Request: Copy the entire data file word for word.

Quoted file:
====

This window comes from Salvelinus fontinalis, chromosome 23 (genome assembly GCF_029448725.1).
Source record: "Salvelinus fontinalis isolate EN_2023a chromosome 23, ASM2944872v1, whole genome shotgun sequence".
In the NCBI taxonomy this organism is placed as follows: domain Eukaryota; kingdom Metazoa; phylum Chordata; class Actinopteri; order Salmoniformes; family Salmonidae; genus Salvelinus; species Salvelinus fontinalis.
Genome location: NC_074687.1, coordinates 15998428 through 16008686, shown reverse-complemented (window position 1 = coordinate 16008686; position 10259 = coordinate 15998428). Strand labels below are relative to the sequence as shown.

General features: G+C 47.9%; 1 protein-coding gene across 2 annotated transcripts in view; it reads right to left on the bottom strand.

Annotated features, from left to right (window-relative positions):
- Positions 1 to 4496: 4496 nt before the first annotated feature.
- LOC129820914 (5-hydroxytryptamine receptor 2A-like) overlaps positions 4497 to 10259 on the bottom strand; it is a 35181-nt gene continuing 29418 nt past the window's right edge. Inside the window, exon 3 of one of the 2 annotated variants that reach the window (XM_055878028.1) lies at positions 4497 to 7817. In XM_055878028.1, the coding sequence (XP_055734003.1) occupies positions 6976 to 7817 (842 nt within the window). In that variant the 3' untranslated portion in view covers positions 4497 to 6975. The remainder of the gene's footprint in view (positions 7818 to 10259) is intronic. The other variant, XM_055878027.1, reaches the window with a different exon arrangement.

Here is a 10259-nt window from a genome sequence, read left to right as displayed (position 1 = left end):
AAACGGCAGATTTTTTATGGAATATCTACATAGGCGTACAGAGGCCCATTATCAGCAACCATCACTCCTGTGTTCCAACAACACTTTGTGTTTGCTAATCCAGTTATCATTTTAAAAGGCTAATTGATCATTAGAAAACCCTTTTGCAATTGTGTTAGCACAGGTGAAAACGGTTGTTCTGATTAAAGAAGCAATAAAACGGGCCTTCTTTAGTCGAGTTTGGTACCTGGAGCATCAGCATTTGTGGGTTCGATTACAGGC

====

This window comes from Salvelinus fontinalis, chromosome 23 (genome assembly GCF_029448725.1).
Source record: "Salvelinus fontinalis isolate EN_2023a chromosome 23, ASM2944872v1, whole genome shotgun sequence".
In the NCBI taxonomy this organism is placed as follows: domain Eukaryota; kingdom Metazoa; phylum Chordata; class Actinopteri; order Salmoniformes; family Salmonidae; genus Salvelinus; species Salvelinus fontinalis.
Genome location: NC_074687.1, coordinates 15998428 through 16008686, shown reverse-complemented (window position 1 = coordinate 16008686; position 10259 = coordinate 15998428). Strand labels below are relative to the sequence as shown.

General features: G+C 47.9%; 1 protein-coding gene across 2 annotated transcripts in view; it reads right to left on the bottom strand.

Annotated features, from left to right (window-relative positions):
- Positions 1 to 4496: 4496 nt before the first annotated feature.
- LOC129820914 (5-hydroxytryptamine receptor 2A-like) overlaps positions 4497 to 10259 on the bottom strand; it is a 35181-nt gene continuing 29418 nt past the window's right edge. Inside the window, exon 3 of one of the 2 annotated variants that reach the window (XM_055878028.1) lies at positions 4497 to 7817. In XM_055878028.1, the coding sequence (XP_055734003.1) occupies positions 6976 to 7817 (842 nt within the window). In that variant the 3' untranslated portion in view covers positions 4497 to 6975. The remainder of the gene's footprint in view (positions 7818 to 10259) is intronic. The other variant, XM_055878027.1, reaches the window with a different exon arrangement.

Here is a 10259-nt window from a genome sequence, read left to right as displayed (position 1 = left end):
AAACGGCAGATTTTTTATGGAATATCTACATAGGCGTACAGAGGCCCATTATCAGCAACCATCACTCCTGTGTTCCAACAACACTTTGTGTTTGCTAATCCAGTTATCATTTTAAAAGGCTAATTGATCATTAGAAAACCCTTTTGCAATTGTGTTAGCACAGGTGAAAACGGTTGTTCTGATTAAAGAAGCAATAAAACGGGCCTTCTTTAGTCGAGTTTGGTACCTGGAGCATCAGCATTTGTGGGTTCGATTACAGGC